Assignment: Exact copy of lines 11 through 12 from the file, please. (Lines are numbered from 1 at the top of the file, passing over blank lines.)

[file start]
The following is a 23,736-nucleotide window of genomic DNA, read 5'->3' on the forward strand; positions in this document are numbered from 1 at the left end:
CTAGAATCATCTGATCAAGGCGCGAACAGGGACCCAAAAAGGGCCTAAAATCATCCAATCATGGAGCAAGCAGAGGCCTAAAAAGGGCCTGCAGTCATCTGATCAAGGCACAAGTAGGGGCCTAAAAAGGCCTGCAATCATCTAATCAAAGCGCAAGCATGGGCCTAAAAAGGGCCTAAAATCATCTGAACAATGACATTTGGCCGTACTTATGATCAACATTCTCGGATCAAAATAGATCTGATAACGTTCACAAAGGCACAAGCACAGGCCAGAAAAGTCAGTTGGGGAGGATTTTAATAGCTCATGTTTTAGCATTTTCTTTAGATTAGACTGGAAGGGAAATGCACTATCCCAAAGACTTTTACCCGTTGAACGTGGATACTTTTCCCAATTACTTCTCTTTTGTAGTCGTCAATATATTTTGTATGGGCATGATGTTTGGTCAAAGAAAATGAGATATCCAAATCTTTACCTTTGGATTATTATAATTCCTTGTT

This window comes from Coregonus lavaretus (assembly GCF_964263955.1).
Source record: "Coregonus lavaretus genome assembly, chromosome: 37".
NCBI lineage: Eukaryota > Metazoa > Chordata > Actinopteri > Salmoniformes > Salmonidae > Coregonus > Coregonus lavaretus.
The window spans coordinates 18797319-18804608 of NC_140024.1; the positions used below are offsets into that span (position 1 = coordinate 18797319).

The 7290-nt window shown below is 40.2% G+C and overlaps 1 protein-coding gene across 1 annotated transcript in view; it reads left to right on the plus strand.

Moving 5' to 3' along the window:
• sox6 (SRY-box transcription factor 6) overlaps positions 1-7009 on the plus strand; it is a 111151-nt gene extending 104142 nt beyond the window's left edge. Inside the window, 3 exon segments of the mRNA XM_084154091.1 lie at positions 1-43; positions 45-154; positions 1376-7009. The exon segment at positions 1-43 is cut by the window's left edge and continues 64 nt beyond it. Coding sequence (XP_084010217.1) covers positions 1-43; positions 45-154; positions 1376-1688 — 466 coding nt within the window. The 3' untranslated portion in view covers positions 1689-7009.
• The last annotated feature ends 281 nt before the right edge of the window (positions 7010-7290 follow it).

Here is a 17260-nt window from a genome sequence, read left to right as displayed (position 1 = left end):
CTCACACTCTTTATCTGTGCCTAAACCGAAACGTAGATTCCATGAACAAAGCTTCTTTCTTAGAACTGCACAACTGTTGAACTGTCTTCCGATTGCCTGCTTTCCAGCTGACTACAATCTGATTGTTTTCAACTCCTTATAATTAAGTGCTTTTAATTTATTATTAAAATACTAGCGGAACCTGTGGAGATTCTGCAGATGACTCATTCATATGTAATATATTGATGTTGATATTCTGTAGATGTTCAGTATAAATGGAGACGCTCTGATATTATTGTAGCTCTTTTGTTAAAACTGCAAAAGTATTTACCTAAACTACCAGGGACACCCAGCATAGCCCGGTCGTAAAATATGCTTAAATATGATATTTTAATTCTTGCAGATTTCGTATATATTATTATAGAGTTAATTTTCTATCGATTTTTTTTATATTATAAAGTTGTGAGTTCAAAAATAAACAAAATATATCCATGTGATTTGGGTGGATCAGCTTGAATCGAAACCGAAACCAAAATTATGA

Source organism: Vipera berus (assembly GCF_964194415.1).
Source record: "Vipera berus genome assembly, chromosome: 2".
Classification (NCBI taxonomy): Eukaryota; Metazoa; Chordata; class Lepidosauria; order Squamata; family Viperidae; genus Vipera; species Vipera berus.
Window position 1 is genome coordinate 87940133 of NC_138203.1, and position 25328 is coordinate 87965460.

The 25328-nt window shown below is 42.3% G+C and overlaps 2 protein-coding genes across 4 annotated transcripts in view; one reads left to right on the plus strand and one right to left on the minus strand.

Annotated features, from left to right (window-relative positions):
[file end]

Here is a 17260-nt window from a genome sequence, read left to right as displayed (position 1 = left end):
CTCACACTCTTTATCTGTGCCTAAACCGAAACGTAGATTCCATGAACAAAGCTTCTTTCTTAGAACTGCACAACTGTTGAACTGTCTTCCGATTGCCTGCTTTCCAGCTGACTACAATCTGATTGTTTTCAACTCCTTATAATTAAGTGCTTTTAATTTATTATTAAAATACTAGCGGAACCTGTGGAGATTCTGCAGATGACTCATTCATATGTAATATATTGATGTTGATATTCTGTAGATGTTCAGTATAAATGGAGACGCTCTGATATTATTGTAGCTCTTTTGTTAAAACTGCAAAAGTATTTACCTAAACTACCAGGGACACCCAGCATAGCCCGGTCGTAAAATATGCTTAAATATGATATTTTAATTCTTGCAGATTTCGTATATATTATTATAGAGTTAATTTTCTATCGATTTTTTTTATATTATAAAGTTGTGAGTTCAAAAATAAACAAAATATATCCATGTGATTTGGGTGGATCAGCTTGAATCGAAACCGAAACCAAAATTATGA